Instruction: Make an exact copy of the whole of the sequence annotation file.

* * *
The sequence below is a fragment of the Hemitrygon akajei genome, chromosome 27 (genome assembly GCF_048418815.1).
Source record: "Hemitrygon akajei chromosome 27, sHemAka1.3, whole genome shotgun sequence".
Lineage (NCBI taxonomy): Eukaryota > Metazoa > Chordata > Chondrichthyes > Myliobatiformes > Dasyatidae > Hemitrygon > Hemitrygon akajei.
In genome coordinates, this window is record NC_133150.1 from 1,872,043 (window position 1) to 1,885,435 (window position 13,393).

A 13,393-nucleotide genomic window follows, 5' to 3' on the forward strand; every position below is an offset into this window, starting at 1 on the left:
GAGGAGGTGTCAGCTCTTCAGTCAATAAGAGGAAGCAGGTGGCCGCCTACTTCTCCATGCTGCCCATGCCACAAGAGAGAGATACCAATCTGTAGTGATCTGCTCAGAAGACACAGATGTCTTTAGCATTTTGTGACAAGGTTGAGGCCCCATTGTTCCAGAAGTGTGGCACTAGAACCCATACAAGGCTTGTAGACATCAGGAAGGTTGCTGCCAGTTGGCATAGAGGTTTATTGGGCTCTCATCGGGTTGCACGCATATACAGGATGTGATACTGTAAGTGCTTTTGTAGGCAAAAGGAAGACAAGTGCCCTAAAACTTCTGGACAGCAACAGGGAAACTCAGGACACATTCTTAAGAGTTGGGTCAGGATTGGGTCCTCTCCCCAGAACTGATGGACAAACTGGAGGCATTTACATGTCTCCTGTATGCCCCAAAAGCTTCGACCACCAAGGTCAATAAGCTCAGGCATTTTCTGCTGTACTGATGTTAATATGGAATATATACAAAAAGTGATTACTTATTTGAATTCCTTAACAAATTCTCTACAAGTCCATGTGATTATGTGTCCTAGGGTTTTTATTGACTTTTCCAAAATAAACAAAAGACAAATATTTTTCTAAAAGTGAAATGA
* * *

The sequence below is a fragment of the Hemitrygon akajei genome, chromosome 27 (genome assembly GCF_048418815.1).
Source record: "Hemitrygon akajei chromosome 27, sHemAka1.3, whole genome shotgun sequence".
Lineage (NCBI taxonomy): Eukaryota > Metazoa > Chordata > Chondrichthyes > Myliobatiformes > Dasyatidae > Hemitrygon > Hemitrygon akajei.
In genome coordinates, this window is record NC_133150.1 from 1,872,043 (window position 1) to 1,885,435 (window position 13,393).

A 13,393-nucleotide genomic window follows, 5' to 3' on the forward strand; every position below is an offset into this window, starting at 1 on the left:
GAGGAGGTGTCAGCTCTTCAGTCAATAAGAGGAAGCAGGTGGCCGCCTACTTCTCCATGCTGCCCATGCCACAAGAGAGAGATACCAATCTGTAGTGATCTGCTCAGAAGACACAGATGTCTTTAGCATTTTGTGACAAGGTTGAGGCCCCATTGTTCCAGAAGTGTGGCACTAGAACCCATACAAGGCTTGTAGACATCAGGAAGGTTGCTGCCAGTTGGCATAGAGGTTTATTGGGCTCTCATCGGGTTGCACGCATATACAGGATGTGATACTGTAAGTGCTTTTGTAGGCAAAAGGAAGACAAGTGCCCTAAAACTTCTGGACAGCAACAGGGAAACTCAGGACACATTCTTAAGAGTTGGGTCAGGATTGGGTCCTCTCCCCAGAACTGATGGACAAACTGGAGGCATTTACATGTCTCCTGTATGCCCCAAAAGCTTCGACCACCAAGGTCAATAAGCTCAGGCATTTTCTGCTGTACTGATGTTAATATGGAATATATACAAAAAGTGATTACTTATTTGAATTCCTTAACAAATTCTCTACAAGTCCATGTGATTATGTGTCCTAGGGTTTTTATTGACTTTTCCAAAATAAACAAAAGACAAATATTTTTCTAAAAGTGAAATGA